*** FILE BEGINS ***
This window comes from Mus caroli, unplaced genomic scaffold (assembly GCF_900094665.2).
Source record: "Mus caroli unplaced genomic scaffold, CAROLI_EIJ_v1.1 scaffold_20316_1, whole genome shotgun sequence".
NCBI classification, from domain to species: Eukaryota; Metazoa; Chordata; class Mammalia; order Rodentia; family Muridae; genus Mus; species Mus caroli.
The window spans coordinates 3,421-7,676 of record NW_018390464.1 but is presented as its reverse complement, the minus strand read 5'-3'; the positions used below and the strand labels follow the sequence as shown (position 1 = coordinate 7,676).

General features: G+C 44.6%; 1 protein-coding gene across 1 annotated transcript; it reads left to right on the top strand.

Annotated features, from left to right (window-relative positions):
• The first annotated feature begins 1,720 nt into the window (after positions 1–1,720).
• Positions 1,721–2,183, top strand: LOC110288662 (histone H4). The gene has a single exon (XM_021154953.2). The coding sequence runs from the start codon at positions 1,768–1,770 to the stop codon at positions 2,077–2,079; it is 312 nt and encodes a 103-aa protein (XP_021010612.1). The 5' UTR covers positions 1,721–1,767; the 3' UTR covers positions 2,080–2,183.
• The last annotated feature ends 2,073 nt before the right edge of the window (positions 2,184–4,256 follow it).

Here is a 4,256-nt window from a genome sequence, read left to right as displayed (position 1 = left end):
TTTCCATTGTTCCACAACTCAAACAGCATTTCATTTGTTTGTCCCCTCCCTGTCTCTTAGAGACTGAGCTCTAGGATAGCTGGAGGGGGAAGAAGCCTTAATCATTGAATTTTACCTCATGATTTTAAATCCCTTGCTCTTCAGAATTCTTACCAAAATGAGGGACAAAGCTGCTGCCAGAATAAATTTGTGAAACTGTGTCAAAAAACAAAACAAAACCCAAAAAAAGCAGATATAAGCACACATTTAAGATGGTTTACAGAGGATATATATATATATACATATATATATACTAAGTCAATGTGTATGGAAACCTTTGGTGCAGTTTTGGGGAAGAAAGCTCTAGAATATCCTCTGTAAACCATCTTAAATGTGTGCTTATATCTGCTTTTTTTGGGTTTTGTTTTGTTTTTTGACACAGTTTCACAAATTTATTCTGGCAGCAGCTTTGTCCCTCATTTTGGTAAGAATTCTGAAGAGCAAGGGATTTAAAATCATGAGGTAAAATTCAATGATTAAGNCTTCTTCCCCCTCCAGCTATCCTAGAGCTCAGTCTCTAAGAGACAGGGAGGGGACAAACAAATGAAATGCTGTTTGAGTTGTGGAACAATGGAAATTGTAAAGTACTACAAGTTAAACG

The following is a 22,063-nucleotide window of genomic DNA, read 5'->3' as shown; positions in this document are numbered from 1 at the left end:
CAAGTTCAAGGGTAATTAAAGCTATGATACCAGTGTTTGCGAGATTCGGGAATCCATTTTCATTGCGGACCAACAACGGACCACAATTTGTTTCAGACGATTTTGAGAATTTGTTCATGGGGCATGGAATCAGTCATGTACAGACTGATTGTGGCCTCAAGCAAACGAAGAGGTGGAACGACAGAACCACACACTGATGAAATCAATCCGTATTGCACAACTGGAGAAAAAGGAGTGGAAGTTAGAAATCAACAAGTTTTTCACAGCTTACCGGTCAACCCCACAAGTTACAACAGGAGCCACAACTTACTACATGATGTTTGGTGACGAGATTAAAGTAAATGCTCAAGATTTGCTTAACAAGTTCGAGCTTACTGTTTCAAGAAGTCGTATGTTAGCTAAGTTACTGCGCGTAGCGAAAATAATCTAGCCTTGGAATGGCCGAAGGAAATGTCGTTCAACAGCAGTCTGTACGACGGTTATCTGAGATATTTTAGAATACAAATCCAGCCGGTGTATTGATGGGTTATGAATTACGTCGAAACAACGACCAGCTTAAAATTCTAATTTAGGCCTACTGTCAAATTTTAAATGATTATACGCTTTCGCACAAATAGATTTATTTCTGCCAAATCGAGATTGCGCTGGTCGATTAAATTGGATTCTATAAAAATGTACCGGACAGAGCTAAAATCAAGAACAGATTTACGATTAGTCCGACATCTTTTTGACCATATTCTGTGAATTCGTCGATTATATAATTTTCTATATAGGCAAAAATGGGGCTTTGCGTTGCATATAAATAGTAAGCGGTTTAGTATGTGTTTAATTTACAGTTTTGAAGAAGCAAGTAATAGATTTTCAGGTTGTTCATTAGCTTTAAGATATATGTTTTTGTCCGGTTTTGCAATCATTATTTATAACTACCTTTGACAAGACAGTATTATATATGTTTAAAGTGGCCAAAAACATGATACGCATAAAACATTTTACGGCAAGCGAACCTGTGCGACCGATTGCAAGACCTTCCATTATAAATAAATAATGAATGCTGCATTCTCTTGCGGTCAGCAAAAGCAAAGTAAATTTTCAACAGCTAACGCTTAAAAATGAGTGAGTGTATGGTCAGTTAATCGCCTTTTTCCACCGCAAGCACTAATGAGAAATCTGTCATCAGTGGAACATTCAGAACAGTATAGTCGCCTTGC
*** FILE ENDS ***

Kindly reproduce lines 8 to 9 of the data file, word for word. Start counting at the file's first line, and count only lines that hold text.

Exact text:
• Positions 1,721–2,183, top strand: LOC110288662 (histone H4). The gene has a single exon (XM_021154953.2). The coding sequence runs from the start codon at positions 1,768–1,770 to the stop codon at positions 2,077–2,079; it is 312 nt and encodes a 103-aa protein (XP_021010612.1). The 5' UTR covers positions 1,721–1,767; the 3' UTR covers positions 2,080–2,183.
• The last annotated feature ends 2,073 nt before the right edge of the window (positions 2,184–4,256 follow it).